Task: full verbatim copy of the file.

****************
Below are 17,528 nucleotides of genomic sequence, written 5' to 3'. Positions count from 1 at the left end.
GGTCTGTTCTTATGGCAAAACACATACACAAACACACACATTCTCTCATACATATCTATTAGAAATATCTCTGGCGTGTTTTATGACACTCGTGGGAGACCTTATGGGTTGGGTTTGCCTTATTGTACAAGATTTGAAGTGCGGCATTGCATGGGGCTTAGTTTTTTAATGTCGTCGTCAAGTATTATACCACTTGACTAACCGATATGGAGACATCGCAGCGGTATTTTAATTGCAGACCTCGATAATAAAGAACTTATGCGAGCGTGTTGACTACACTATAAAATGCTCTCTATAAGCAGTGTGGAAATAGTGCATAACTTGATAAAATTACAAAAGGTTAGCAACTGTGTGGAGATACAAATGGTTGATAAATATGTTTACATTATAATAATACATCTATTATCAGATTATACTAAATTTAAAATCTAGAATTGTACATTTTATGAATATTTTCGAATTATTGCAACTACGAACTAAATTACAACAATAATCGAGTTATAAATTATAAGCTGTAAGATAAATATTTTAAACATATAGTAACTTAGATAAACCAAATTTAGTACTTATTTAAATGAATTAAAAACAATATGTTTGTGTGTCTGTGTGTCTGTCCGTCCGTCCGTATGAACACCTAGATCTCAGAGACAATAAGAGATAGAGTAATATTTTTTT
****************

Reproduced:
Below are 17,528 nucleotides of genomic sequence, written 5' to 3'. Positions count from 1 at the left end.
GGTCTGTTCTTATGGCAAAACACATACACAAACACACACATTCTCTCATACATATCTATTAGAAATATCTCTGGCGTGTTTTATGACACTCGTGGGAGACCTTATGGGTTGGGTTTGCCTTATTGTACAAGATTTGAAGTGCGGCATTGCATGGGGCTTAGTTTTTTAATGTCGTCGTCAAGTATTATACCACTTGACTAACCGATATGGAGACATCGCAGCGGTATTTTAATTGCAGACCTCGATAATAAAGAACTTATGCGAGCGTGTTGACTACACTATAAAATGCTCTCTATAAGCAGTGTGGAAATAGTGCATAACTTGATAAAATTACAAAAGGTTAGCAACTGTGTGGAGATACAAATGGTTGATAAATATGTTTACATTATAATAATACATCTATTATCAGATTATACTAAATTTAAAATCTAGAATTGTACATTTTATGAATATTTTCGAATTATTGCAACTACGAACTAAATTACAACAATAATCGAGTTATAAATTATAAGCTGTAAGATAAATATTTTAAACATATAGTAACTTAGATAAACCAAATTTAGTACTTATTTAAATGAATTAAAAACAATATGTTTGTGTGTCTGTGTGTCTGTCCGTCCGTCCGTATGAACACCTAGATCTCAGAGACAATAAGAGATAGAGTAATATTTTTTT